From the Editors of VenEconomy
With the midst of tsunami of information unleashed by the institutional crisis in Honduras, the Chávez administration’s latest accelerated attack on the media has gone practically unnoticed. Given the events and announcements that have been occurring since last week, there is no doubt that Chávez and his executive band are getting ready to deliver freedom of expression in Venezuela a knockout blow.
The first sign that that is the way things are going is the debate in the National Assembly of a Journalism Bill, which, among other arbitrary rules, proposes eliminating the confidentiality of sources, which is essential for freely exercising journalism in times when fear has permeated the very pores of every Venezuelan.
Another sign is the revoking of the concessions of some 285 radio and television stations announced on July 3 by Diosdado Cabello in his capacity as the head of the National Telecommunications Commission (CONATEL). Besides that, these media are apparently to be penalized with the seizure of their broadcasting equipping and a ban on operating in the sector for five years. Conatel’s justification for the sanction is that the media whose concessions are being revoked did not comply with Conatel’s requirement that they update their data issued at the beginning of June. According to VenEconomy’s sources, the procedure for updating data conducted by Conatel was apparently full of irregularities and red tape and plagued with discrimination and a lack of transparency.
Some analysts believe that the Executive’s ultimate objective is to take off the air those stations that do not sympathize with Chávez’s policies in order to impose “community” stations tailored to the communism being implemented in Venezuela.
Recently, the free press has also received a fair dose of the harassment and aggression that characterizes its relations with the government. This time it was the turn of three regional newspapers: a) El Carabobeño and NotiTarde (Valencia), which were attacked by Chavismo sympathizers commanded by the mayors of Valencia and Puerto Cabello in reprisal for the coverage they had been giving the situation in Honduras; and b) El Aragüeño (Maracay), which was raided this Monday by the Disip on the pretext of an investigation that was being conducted into the Sindoni Group.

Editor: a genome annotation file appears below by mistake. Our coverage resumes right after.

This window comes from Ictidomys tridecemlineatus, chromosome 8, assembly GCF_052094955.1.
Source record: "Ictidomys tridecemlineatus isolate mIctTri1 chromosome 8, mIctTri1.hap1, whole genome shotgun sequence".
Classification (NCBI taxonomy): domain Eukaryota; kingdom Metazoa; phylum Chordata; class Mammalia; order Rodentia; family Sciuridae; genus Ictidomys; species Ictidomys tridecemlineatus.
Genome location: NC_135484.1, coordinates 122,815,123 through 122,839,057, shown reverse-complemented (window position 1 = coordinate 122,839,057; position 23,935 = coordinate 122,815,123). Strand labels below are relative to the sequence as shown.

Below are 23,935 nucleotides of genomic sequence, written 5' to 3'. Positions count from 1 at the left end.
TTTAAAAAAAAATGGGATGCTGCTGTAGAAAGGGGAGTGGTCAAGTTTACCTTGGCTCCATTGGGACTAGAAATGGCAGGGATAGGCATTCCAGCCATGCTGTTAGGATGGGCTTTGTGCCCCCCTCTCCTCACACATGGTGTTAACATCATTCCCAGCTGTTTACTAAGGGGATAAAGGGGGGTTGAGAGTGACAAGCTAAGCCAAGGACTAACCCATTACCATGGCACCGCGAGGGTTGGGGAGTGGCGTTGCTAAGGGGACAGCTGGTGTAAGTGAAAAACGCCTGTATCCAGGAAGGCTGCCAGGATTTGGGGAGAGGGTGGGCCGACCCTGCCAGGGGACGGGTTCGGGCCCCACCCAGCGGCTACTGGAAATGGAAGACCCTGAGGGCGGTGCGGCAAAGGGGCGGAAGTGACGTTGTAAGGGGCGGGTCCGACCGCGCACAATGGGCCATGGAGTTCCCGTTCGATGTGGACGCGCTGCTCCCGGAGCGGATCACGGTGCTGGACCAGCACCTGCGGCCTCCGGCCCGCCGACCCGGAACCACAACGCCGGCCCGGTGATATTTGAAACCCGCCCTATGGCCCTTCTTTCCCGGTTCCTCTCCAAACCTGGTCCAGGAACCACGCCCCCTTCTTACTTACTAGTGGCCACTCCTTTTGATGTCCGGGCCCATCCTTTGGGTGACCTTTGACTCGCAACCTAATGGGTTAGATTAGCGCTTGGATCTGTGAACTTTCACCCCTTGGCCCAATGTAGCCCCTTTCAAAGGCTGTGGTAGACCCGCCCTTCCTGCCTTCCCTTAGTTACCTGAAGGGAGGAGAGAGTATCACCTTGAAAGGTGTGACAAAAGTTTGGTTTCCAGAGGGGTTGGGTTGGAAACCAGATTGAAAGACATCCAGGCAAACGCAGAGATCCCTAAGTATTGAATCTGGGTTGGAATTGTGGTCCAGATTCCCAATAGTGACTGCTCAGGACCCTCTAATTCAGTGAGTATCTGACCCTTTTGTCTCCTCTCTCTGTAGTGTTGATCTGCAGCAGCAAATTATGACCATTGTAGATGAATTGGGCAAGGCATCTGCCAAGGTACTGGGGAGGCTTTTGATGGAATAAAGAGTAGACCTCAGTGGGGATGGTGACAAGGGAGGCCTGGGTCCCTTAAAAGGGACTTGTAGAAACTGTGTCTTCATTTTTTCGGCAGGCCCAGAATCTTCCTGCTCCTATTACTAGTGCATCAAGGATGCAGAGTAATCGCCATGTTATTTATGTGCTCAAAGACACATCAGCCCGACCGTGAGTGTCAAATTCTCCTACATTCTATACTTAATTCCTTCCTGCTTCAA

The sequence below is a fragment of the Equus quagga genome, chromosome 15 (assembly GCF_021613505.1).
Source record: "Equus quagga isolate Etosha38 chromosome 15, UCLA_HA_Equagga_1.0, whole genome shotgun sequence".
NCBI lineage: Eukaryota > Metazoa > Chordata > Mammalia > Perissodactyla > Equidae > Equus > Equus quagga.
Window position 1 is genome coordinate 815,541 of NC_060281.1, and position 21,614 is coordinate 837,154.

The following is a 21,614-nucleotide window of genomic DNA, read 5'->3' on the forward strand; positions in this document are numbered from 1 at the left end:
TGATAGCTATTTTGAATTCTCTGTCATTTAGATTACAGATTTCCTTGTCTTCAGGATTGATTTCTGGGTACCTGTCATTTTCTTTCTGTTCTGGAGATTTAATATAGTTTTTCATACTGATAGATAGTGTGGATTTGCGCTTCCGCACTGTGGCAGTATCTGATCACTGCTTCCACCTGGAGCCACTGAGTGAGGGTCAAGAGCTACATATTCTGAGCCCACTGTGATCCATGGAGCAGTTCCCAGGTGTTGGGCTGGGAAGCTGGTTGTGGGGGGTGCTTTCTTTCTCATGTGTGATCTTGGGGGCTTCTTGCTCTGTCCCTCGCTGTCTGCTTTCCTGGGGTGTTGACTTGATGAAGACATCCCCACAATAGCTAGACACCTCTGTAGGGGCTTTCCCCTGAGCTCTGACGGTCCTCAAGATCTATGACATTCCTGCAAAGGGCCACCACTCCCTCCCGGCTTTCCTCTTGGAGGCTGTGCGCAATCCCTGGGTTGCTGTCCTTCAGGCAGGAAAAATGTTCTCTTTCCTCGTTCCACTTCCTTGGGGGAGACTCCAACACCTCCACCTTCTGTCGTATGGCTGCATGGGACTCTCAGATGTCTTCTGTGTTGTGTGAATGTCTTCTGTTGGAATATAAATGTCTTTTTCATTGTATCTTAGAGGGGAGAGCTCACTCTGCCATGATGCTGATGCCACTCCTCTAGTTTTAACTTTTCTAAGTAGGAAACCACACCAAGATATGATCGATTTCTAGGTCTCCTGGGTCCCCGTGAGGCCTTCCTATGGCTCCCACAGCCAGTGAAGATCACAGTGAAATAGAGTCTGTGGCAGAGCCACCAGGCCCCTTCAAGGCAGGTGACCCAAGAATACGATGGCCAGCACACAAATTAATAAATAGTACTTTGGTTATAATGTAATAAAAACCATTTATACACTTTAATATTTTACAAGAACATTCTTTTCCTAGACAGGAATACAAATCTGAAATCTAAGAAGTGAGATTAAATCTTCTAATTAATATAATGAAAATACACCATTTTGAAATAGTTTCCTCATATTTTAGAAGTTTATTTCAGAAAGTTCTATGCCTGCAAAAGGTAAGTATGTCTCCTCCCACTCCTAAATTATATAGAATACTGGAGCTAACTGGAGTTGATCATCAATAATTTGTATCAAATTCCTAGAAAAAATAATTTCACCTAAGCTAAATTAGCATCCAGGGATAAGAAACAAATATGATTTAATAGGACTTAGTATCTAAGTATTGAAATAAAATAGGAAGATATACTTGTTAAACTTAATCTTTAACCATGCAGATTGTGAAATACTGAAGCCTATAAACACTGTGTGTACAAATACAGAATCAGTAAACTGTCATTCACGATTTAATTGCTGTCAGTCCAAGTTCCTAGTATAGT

The last of these incidents was something that escapes all logic of anyone who believes in justice and freedom: the procedures against the NGOs Asoesfuerzo and Cedice Libertad for having prepared six micros for television in defense of private property when they have done nothing that is illegal, and also against Globovisión and other media for having broadcast them.
But it seems that the government has been upset by the message conveyed by these micros, which runs counter to its unconstitutional “Social Property” Bill that its National Assembly plans to pass to a man.
With this measure, CONATEL seeks to impose prior censorship. This practice is tacitly forbidden in Venezuela’s Constitution, so violated and sullied by the Chávez administration, and also by the Law on Social Responsibility in Radio and Television, which was the legal justification used for applying the sanction.
Clearly, in the times of Chávez, as always happens in the times of despotism, in the government, fear of debating values and human rights holds sway.VenEconomy has been a leading provider of consultancy on financial, political and economic data in Venezuela since 1982.
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